In Mavrix Photographs, LLC v. LiveJournal, Inc., No. 14-56596 (9th Cir. 2017) the Ninth Circuit held that the use of moderators by social media website LiveJournal created a question of fact as to whether the Digital Millennium Copyright Act's (DMCA) safe harbor provision shields LiveJournal from copyright infringement. .
LiveJournal hosts online user-generated communities where users not only create forums, but also generate their own rules for submitting and commenting on forum posts. LiveJournal has three levels of moderators, who monitor posts to assure compliance with forum rules. LiveJournal follows the formal notice and takedown procedures of the DMCA when responding to allegations of copyright infringement.
One of LiveJournal's most popular forums is Oh No They Didn’t (ONTD), a celebrity gossip forum and a subject of the litigation. In 2014, Mavrix, a photo-journalism company specializing in celebrity beach photos, filed a copyright infringement lawsuit against LiveJournal concerning twenty of its copyrighted photos posted on the ONTD forum. Mavrix did not send DMCA takedown notices prior to filing its complaint.
While the district court found that LiveJournal it should be shielded from copyright infringement liability by the DMCA’s safe harbor for “information residing on systems or networks at the direction of users,” the Ninth Circuit reversed that finding and sent the case back to the district court so that issues of fact could be decided by a jury.
The Ninth Circuit confirmed the elements of the DMCA’s safe harbor. To be shielded from copyright infringement liability, an internet service provider, such as LiveJournal, must show that: 1) infringing material was posted at the direction of the user; 2) the provider lacked actual or red flag knowledge of the infringing material; and 3) the provider did not financially benefit from infringements that it had the right and ability to control.
The appellate court applied common law agency principles to determine whether the infringing material was posted by LiveJournal through moderators acting as LiveJournal’s agents (as opposed to having been posted at the direction of the user). The Ninth Circuit found evidence of both actual and apparent authority sufficient to create a disputed issue of fact. For example, LiveJournal gives moderators express directions about screening functions (including criteria for accepting or rejecting posts), relies on moderators as an integral part of its business model, and provides three different levels of authority (i.e., moderators review posts to ensure they contain celebrity gossip, and not pornography or harassment; maintainers delete posts and can remove moderators; and owners can remove maintainers). LiveJournal also hired a paid moderator to oversee volunteer moderators, and further gave moderators express directions regarding which user-generated posts should be accepted or rejected. The appellate court explained that, if the moderators did more than carry out activities “narrowly directed” towards enhancing the accessibility of the posts on the ONTD forum and are found to be LiveJournal’s agents, then material posted by moderators would not be “at the direction of the user” as required for the DMCA’s safe harbor.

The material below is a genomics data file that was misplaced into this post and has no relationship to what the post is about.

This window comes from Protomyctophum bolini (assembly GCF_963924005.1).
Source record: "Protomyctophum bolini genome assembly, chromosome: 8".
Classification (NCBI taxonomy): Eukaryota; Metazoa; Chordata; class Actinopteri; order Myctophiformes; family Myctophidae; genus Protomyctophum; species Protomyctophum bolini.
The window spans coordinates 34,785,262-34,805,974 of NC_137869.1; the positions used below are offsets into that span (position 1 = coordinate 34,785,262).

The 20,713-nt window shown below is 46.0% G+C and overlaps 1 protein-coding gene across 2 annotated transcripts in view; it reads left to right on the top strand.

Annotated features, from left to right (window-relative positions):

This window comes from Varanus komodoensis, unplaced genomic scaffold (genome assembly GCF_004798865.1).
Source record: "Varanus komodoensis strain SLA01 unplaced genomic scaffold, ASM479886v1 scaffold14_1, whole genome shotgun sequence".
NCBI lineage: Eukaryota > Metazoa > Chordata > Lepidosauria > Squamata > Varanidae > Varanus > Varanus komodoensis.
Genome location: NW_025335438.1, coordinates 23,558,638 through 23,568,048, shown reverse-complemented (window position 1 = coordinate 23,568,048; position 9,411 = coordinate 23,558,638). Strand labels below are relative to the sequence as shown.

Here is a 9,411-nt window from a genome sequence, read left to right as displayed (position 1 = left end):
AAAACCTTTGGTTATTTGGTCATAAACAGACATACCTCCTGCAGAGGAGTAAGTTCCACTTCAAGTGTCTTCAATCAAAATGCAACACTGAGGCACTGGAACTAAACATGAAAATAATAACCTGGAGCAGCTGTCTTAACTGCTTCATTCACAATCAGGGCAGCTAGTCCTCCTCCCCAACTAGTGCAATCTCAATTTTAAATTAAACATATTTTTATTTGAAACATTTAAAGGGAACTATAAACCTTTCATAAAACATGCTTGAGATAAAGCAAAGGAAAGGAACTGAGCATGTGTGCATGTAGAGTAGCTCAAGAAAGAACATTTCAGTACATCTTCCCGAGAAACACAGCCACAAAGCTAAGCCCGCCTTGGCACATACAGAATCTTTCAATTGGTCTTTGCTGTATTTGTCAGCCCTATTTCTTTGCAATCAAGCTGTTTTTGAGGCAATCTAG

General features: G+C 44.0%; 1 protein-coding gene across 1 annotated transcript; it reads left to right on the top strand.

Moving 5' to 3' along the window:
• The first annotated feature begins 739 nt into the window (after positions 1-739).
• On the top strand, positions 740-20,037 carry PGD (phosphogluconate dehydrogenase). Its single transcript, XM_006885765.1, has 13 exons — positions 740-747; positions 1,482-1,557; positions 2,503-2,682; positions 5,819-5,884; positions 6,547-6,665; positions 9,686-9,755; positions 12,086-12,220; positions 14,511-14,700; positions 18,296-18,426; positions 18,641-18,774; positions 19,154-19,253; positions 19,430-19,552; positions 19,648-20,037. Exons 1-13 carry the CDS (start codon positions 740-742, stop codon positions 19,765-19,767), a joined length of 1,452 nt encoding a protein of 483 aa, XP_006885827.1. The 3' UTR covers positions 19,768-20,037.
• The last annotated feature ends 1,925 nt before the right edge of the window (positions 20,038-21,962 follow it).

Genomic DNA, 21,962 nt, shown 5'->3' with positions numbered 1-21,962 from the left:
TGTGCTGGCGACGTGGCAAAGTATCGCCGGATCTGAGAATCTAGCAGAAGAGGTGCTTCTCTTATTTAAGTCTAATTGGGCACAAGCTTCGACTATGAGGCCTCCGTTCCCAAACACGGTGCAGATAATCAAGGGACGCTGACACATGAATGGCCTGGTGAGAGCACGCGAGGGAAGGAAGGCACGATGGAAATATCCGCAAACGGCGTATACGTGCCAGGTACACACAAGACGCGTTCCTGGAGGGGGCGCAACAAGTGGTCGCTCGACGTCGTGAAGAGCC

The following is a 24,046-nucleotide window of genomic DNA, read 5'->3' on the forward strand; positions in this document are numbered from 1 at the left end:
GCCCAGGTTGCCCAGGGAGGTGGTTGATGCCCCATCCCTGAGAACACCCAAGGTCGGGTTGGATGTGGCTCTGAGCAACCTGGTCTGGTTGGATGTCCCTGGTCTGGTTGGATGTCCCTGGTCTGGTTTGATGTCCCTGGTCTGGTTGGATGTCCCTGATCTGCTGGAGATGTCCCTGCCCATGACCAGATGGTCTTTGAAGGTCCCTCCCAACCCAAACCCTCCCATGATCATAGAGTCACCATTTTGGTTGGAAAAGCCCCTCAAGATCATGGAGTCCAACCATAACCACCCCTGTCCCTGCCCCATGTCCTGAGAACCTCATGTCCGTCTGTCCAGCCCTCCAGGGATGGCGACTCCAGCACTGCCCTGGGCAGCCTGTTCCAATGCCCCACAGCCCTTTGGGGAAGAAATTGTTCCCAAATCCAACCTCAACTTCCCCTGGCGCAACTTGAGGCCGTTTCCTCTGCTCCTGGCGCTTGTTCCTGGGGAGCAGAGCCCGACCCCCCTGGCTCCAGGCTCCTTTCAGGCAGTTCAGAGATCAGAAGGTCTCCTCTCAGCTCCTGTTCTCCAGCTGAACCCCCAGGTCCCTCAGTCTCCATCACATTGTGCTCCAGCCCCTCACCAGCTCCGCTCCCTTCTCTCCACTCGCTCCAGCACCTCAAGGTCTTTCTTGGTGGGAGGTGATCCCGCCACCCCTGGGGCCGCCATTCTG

While the Ninth Circuit based its decision on the factual dispute regarding the relationship between LiveJournal and its moderators, it also discussed other elements of the DMCA safe harbor. The Court explained that, the issue of whether a service provider had actual knowledge of infringement should not be limited to only considering whether the copyright holder notified the internet service provider of the infringement, but should also include any other evidence of the service provider’s subjective knowledge of the infringing nature of the posts. Notably, the Ninth Circuit also found that Mavrix should have the opportunity to depose LiveJournal’s moderators to determine their subjective knowledge.
The “right and ability to control” alleged infringement involves “something more than the ability to remove or block access to materials posted on a service provider's website.” In Marvix, the Ninth Circuit held that LiveJournal's rules instructing users on the substance and infringement of their posts, the screening for content and rejection of nearly two-thirds of submitted posts by LiveJournal moderators, LiveJournal’s maintenance of a list of sources that have complained about infringement from which users should not submit posts, and LiveJournal’s use of a tool to automatically block posts from one source, were sufficient to create a jury question on whether LiveJournal had the right and ability to control alleged infringement.
It remains to be seen how internet service providers’ use of moderators by may be impacted by the Ninth Circuit’s opinion in Marvix.